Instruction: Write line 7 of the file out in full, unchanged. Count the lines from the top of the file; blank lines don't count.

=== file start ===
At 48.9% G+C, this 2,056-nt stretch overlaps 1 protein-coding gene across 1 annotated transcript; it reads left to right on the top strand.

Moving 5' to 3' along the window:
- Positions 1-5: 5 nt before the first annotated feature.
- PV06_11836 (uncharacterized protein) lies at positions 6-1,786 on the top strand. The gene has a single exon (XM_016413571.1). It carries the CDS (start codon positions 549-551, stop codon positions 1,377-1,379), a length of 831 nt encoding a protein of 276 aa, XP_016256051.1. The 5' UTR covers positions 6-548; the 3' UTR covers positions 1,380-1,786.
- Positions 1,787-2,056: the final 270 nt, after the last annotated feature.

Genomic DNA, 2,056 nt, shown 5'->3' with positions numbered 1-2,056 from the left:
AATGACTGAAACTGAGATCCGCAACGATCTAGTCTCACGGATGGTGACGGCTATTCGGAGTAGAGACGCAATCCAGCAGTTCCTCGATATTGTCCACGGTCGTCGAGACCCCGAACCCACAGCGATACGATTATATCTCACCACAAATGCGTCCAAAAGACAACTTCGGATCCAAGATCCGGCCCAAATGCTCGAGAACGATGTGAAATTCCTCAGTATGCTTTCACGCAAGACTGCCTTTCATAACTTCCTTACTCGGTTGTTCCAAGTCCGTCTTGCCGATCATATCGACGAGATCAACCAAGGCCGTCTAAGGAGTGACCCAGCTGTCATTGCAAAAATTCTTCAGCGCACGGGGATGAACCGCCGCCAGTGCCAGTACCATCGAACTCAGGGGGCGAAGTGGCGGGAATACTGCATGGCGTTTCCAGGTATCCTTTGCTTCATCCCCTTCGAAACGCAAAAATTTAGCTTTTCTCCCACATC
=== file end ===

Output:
AATGACTGAAACTGAGATCCGCAACGATCTAGTCTCACGGATGGTGACGGCTATTCGGAGTAGAGACGCAATCCAGCAGTTCCTCGATATTGTCCACGGTCGTCGAGACCCCGAACCCACAGCGATACGATTATATCTCACCACAAATGCGTCCAAAAGACAACTTCGGATCCAAGATCCGGCCCAAATGCTCGAGAACGATGTGAAATTCCTCAGTATGCTTTCACGCAAGACTGCCTTTCATAACTTCCTTACTCGGTTGTTCCAAGTCCGTCTTGCCGATCATATCGACGAGATCAACCAAGGCCGTCTAAGGAGTGACCCAGCTGTCATTGCAAAAATTCTTCAGCGCACGGGGATGAACCGCCGCCAGTGCCAGTACCATCGAACTCAGGGGGCGAAGTGGCGGGAATACTGCATGGCGTTTCCAGGTATCCTTTGCTTCATCCCCTTCGAAACGCAAAAATTTAGCTTTTCTCCCACATC